PowerPoint’s new video features will genuinely make staff smile, because it just makes working with video easier, so that lecturers can include video in their teaching more easily. You can now trim the parts of the video to display – selecting when to start and stop the video automatically. It’s a doddle, just using the ‘Trim Video’ option, and dragging the markers to the start and end position. This is brilliant if you’ve got a long video in your library (eg a TV programme) that you want to only show 2 minutes from. Videos are now embedded in your presentation by default, meaning that your one PowerPoint file has all the bits it needs to run, rather than having to remember to copy all the video files.   And finally, you can now easily insert a video from websites like YouTube and TeacherTube just by clicking ‘Insert>Video>Video from Web Site’ and pasting in the embed code from the video.

    • I read in the Times today that schools are considering spending up to £10,000 a year on a filtering system for YouTube that stops the comments and related films showing up on the page. I guess this is a cheaper alternative! Because you embed the YouTube video you want in your PowerPoint, and nothing else. Job done – no comments, no related films. Fixed.

    There’s plenty more (if, like me, you live in your Outlook Inbox, there’s tons there that will make you happy too!). But the easiest way to discover what it can do is to download it, install it and give it a whirl. That way, you can work out whether it is something you want to build into your summer deployment plans (especially if you have a Campus Agreement, and you’re covered for new releases – it can help you to plan your free deployment!)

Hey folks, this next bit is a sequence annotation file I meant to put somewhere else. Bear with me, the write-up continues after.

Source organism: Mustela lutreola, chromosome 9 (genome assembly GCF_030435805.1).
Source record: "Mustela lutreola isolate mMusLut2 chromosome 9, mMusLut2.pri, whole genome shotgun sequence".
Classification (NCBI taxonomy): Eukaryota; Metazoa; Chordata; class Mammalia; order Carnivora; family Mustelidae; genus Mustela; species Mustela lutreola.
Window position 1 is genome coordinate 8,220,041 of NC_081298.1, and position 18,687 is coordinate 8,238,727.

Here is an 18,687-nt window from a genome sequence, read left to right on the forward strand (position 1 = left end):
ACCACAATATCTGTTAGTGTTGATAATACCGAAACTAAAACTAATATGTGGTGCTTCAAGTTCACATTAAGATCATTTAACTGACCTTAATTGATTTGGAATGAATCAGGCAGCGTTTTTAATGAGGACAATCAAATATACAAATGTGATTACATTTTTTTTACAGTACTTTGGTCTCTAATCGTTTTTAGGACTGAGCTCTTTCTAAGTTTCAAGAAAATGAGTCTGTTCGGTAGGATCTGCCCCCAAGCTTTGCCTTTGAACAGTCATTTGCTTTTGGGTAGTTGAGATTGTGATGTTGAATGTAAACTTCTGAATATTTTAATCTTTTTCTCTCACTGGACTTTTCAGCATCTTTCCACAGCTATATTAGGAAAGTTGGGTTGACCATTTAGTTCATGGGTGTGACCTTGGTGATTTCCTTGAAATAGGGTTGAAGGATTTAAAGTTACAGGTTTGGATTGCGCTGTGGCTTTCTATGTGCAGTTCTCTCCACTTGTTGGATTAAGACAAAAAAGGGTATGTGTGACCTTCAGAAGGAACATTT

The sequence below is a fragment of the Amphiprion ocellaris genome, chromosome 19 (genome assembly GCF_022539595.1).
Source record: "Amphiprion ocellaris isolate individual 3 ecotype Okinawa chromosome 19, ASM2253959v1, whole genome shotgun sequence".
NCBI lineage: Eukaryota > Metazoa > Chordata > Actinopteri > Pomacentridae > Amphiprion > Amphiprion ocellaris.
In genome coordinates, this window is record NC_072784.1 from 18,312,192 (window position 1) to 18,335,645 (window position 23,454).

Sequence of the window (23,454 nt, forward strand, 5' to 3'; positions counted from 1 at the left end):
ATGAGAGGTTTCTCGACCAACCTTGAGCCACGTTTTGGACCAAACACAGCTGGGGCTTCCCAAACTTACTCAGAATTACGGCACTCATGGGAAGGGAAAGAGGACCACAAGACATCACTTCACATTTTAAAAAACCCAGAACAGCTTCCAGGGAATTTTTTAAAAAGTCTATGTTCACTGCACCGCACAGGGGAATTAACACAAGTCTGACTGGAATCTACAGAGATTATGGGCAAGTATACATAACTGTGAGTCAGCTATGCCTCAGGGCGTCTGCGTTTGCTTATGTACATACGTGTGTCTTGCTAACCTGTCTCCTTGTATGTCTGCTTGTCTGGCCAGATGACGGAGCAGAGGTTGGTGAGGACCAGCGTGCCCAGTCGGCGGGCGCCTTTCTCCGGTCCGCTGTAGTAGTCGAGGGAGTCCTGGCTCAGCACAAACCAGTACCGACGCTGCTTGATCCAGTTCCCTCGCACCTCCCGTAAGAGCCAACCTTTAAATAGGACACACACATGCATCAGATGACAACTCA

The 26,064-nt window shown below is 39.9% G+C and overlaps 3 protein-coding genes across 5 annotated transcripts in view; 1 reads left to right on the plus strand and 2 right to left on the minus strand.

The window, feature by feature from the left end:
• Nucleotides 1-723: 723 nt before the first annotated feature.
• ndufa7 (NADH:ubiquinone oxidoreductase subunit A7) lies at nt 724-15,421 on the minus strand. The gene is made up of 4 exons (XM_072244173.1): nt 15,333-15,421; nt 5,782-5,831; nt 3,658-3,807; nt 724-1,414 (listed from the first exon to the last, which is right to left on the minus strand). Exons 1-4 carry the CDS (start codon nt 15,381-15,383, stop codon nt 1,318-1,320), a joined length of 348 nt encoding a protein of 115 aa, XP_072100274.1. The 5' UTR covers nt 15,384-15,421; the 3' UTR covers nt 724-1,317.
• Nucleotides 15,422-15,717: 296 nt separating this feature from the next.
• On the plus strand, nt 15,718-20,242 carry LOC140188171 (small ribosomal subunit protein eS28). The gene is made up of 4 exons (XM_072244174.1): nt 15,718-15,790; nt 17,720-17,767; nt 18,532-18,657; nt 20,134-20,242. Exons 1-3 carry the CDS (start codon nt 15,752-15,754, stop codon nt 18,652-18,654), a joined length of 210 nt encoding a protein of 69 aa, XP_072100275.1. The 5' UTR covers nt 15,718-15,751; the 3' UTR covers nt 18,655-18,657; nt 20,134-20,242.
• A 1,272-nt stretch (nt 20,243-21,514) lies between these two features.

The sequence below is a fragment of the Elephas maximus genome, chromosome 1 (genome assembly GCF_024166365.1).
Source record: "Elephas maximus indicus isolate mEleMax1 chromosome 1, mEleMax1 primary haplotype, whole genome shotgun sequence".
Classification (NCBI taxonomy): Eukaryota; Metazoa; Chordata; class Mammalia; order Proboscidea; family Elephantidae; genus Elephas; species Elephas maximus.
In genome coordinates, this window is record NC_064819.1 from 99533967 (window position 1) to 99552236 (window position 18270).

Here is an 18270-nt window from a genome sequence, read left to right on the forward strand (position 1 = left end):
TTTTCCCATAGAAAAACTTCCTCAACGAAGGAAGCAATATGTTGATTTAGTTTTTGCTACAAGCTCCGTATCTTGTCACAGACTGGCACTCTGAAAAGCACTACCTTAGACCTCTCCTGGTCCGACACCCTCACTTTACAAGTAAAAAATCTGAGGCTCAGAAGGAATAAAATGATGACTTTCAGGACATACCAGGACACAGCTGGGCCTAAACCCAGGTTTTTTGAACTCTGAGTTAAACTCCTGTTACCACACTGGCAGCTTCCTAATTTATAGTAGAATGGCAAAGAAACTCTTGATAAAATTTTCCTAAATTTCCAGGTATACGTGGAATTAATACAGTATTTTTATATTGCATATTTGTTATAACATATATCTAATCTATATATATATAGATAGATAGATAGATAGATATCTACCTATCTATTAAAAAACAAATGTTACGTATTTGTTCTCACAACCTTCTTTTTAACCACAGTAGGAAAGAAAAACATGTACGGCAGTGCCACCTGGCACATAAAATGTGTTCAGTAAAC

I wouldn’t advise you to do something I wouldn’t do myself. I’ve been running the early versions of Office 2010 since last September, and this beta version since November. It’s given me the confidence that it works, and I know I wouldn’t go back now.

    PS If you’re going to do install it, can I highly recommend installing the Ribbon Hero too – and giving it to one of your least-innovative lecturers (the one that’s glued to their Office 2003 Menu, and doesn’t like the new Office Ribbon menus). Ask them to try it for a fortnight with Ribbon Hero, and see if they’ll go back!


  • The UK Higher Education Blog

    Looking for another Microsoft blog – take a look at the directory


    My colleague Daniel Good, keeps a directory of all of the Microsoft team blogs – those that are run by, or on behalf of, Microsoft teams. It’s a really handy reference if you’ve got a burning interest in a subject, product or programme. It’s just been updated, and checking it out today I realised we have blogs for all kinds of stuff, like:

    Of course, they’re not all as regularly updated as this one, or as beautiful Smile. But I bet that 99% of them are more technical. And the ones I’ve highlighted answer about 1/3 of the regular questions I get asked (and especially “How do I get a job at Microsoft?” question).

    For individual blogs, then take a look at the Microsoft Technical Communities website – as well as pointing towards all the places you can go to discuss and get self-help, the blogs page lets you search all of the blogs written by individual Microsoft people, with just one search box. I only found that today, but already I’m addicted.

  • The UK Higher Education Blog

    Running the cloud